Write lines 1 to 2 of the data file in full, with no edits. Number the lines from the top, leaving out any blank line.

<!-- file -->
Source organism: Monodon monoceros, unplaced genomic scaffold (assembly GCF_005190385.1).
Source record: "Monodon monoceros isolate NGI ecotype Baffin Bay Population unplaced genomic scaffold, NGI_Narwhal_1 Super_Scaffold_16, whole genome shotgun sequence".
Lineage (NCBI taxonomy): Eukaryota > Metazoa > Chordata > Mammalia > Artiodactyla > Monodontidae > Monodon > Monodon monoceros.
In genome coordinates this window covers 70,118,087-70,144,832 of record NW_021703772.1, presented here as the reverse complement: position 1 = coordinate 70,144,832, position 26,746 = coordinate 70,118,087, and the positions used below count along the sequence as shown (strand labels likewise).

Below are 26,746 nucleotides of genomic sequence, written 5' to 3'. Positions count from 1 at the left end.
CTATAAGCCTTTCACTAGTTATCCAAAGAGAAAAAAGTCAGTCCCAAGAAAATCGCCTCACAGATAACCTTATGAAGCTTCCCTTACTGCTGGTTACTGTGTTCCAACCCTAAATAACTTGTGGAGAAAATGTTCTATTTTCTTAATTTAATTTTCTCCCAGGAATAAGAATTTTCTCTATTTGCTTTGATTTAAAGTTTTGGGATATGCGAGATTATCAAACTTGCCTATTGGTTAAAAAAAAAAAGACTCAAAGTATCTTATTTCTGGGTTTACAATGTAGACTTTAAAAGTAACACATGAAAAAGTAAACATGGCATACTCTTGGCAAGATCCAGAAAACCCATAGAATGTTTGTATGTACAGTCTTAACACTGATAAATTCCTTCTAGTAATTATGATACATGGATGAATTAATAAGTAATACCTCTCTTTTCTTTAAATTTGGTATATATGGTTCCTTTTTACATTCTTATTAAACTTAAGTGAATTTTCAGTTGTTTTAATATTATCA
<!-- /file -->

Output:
Source organism: Monodon monoceros, unplaced genomic scaffold (assembly GCF_005190385.1).
Source record: "Monodon monoceros isolate NGI ecotype Baffin Bay Population unplaced genomic scaffold, NGI_Narwhal_1 Super_Scaffold_16, whole genome shotgun sequence".